Thursday, May 7, 2015

Lady MacbethLady Macbeth by Nicolas Freeling
My rating: 4 of 5 stars

For many writers, especially in the so-called mystery or crime novel genre, the prose -meaning the sentences and paragraphs that they put on paper - is just a vehicle to carry the plot. But there are also writers for whom the plot is a secondary concern and who focus on psychological and sociological observations or even on the writing - or perhaps I should say the language - itself. Nicolas Freeling's prose is an outstanding example of the latter approach and he is well known for his extraordinary "turn of a phrase". I believe I would recognize his writing in a blind 'Who wrote it' experiment, based on just a single paragraph. I am enclosing one of the stunning paragraphs at the end of this review. Thank God for Nicolas Freeling!

For whatever it is worth (not much), here is the setup of the plot of Mr. Freeling's "Lady Macbeth" (1988). A gardening architect Guy Lefebvre and his wife Sibille, ex-neighbors of Arlette (one of recurrent characters in Mr. Freeling's novels) leave for a business trip. In the evening Mr. Lefebvre returns alone and claims that his wife left him. Arlette suspects he has killed Sibille and asks her acquaintance, Police Commissaire Henri Castang, to undertake an unofficial investigation. The story is presented in a series of vignettes narrated by different characters.

This is Mr. Freeling's book so the plot is not very important. In fact, I am quite unhappy with the ending, where too much happens and which provides kind of a resolution. I would prefer the mystery to remain unresolved, which would better fit the overall mood of the novel. Also, when one considers what "really" happened, the answer to the question "did he or didn't he?" does not seem important.

There are so many wonderful things in the novel: stunningly vivid portrayal of Europe, with the events taking place in France, close to the German border, among mostly British people. Phrases in French, German, and Spanish frequently appear in the text. One can learn so much about various quirks of the French judiciary system. All characterizations are superb, and the author is fond of puns and word games (I love the word "akshally"). My perhaps favorite twist is that one of the main characters is a British professor, Dr. Davidson. Davidson happens to be Mr. Freeling's birth name.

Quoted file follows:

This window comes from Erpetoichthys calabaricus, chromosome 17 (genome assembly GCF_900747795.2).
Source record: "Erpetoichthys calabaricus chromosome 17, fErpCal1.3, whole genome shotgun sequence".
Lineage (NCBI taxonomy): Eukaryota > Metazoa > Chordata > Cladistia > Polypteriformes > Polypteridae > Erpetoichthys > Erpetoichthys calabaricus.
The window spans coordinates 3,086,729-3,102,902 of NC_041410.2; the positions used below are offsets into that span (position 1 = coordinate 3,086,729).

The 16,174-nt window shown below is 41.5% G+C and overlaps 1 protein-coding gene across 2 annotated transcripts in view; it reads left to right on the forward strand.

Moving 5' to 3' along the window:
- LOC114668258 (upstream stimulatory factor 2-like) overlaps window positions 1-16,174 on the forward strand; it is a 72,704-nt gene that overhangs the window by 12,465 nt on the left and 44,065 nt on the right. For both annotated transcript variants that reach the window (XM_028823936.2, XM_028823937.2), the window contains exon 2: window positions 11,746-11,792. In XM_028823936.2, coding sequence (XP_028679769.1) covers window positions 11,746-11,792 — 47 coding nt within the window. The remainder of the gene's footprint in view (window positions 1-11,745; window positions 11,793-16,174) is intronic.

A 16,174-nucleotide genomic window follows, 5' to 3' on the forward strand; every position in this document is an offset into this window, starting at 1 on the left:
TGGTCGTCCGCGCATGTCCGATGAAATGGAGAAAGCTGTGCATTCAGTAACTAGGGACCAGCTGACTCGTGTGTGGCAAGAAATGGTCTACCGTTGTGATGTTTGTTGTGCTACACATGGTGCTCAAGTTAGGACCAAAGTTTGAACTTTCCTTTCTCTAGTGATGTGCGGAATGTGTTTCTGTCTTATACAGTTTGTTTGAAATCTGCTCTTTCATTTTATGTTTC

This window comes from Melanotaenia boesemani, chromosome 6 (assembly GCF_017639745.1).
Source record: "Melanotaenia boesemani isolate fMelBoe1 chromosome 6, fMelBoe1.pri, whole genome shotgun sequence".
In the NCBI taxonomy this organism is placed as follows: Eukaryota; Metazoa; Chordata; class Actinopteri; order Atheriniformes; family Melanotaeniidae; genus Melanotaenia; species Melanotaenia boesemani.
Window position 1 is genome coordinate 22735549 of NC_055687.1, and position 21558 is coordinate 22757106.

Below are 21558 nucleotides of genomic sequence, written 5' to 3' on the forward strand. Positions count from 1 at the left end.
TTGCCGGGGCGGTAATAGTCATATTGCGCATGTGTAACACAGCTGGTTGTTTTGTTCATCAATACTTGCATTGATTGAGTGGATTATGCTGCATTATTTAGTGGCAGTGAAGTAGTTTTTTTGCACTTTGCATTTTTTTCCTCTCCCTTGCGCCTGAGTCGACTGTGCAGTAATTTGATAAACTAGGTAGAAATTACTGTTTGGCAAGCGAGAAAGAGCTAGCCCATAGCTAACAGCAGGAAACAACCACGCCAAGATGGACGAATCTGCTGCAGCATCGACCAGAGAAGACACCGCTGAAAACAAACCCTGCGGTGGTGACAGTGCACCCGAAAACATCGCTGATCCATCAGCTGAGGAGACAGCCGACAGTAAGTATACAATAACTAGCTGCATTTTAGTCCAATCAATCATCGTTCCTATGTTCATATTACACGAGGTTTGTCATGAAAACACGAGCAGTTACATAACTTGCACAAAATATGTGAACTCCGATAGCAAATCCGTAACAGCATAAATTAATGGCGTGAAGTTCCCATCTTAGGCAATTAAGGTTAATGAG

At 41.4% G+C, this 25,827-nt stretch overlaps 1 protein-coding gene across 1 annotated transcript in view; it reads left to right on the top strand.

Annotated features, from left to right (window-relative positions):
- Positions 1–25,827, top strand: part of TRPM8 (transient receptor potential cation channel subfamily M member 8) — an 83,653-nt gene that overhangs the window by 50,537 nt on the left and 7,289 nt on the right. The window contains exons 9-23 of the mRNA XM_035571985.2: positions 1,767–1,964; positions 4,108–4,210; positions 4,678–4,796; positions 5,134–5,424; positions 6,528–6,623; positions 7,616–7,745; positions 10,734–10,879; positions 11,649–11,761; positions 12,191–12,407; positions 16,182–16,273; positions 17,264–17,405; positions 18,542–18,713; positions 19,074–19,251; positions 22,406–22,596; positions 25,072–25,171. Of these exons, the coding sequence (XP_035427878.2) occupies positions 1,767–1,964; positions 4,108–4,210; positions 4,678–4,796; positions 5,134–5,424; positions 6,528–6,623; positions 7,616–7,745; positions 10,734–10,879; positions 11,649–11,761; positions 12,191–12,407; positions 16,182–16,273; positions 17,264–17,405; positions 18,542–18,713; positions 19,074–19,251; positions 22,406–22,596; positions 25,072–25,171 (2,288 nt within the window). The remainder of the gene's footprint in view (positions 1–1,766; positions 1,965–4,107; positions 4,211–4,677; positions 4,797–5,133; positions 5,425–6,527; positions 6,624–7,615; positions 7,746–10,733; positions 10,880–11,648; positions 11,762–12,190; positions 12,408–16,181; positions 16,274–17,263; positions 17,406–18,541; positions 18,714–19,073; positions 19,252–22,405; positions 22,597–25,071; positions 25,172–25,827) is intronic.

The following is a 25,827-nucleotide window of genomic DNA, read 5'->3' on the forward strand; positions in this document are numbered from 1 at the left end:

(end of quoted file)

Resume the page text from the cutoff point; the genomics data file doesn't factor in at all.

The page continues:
An extraordinary book, spoiled for me, by the presence of a definite and hardly satisfying ending.

Four and a quarter stars.

Here's just one sample of the Freeling-style (also free-style!) paragraphs (to me this is Prose with a capital 'P' and exclamation marks):

"I was slouching along the verge when I saw a little old man, a 'petit vieux' approaching me in a brisk hobble: the liveliness caught my eye. Beautifully dressed up, cap à pie. A check overcoat looking new and loud - it was a lowering chilly day. Twinkling polished shoes, shirt with a modish sporty cut and a rich silk tie; sharp-pressed legs. On top a curlybrimmed hat with a fresh ribbon. He looked highly rakish, helping himself along with a cane that was newly varnished, had chased silver bands and a bone crook. As he came nearer he was still older than I had thought; eighty, the prehistoric saurian look of an old Mexican peasant - no; birdy and brilliant, the rapid eye of a cultivated Jewish gentleman."

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